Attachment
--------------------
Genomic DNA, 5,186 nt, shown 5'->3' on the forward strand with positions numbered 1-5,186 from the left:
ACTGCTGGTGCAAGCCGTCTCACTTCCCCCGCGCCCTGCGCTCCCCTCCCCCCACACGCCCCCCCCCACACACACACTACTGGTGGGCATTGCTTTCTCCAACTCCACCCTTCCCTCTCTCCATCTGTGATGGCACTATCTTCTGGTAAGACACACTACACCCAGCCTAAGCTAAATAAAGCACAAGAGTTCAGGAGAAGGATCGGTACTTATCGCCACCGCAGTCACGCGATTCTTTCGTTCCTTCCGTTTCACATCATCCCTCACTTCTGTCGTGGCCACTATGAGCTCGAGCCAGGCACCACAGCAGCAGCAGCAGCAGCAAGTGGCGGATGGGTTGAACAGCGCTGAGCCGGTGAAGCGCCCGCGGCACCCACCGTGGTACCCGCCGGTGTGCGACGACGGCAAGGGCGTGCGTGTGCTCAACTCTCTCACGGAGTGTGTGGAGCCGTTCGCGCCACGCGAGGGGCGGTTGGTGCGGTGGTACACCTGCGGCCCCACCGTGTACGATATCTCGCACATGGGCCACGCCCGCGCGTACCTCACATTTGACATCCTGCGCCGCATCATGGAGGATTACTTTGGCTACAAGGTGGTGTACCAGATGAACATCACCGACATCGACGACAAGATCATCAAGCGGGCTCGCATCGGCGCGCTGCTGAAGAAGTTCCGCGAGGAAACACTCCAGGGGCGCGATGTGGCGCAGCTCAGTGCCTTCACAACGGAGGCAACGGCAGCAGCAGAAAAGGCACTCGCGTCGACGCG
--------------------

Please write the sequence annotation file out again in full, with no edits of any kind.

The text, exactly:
Genomic DNA, 5,186 nt, shown 5'->3' on the forward strand with positions numbered 1-5,186 from the left:
ACTGCTGGTGCAAGCCGTCTCACTTCCCCCGCGCCCTGCGCTCCCCTCCCCCCACACGCCCCCCCCCACACACACACTACTGGTGGGCATTGCTTTCTCCAACTCCACCCTTCCCTCTCTCCATCTGTGATGGCACTATCTTCTGGTAAGACACACTACACCCAGCCTAAGCTAAATAAAGCACAAGAGTTCAGGAGAAGGATCGGTACTTATCGCCACCGCAGTCACGCGATTCTTTCGTTCCTTCCGTTTCACATCATCCCTCACTTCTGTCGTGGCCACTATGAGCTCGAGCCAGGCACCACAGCAGCAGCAGCAGCAGCAAGTGGCGGATGGGTTGAACAGCGCTGAGCCGGTGAAGCGCCCGCGGCACCCACCGTGGTACCCGCCGGTGTGCGACGACGGCAAGGGCGTGCGTGTGCTCAACTCTCTCACGGAGTGTGTGGAGCCGTTCGCGCCACGCGAGGGGCGGTTGGTGCGGTGGTACACCTGCGGCCCCACCGTGTACGATATCTCGCACATGGGCCACGCCCGCGCGTACCTCACATTTGACATCCTGCGCCGCATCATGGAGGATTACTTTGGCTACAAGGTGGTGTACCAGATGAACATCACCGACATCGACGACAAGATCATCAAGCGGGCTCGCATCGGCGCGCTGCTGAAGAAGTTCCGCGAGGAAACACTCCAGGGGCGCGATGTGGCGCAGCTCAGTGCCTTCACAACGGAGGCAACGGCAGCAGCAGAAAAGGCACTCGCGTCGACGCG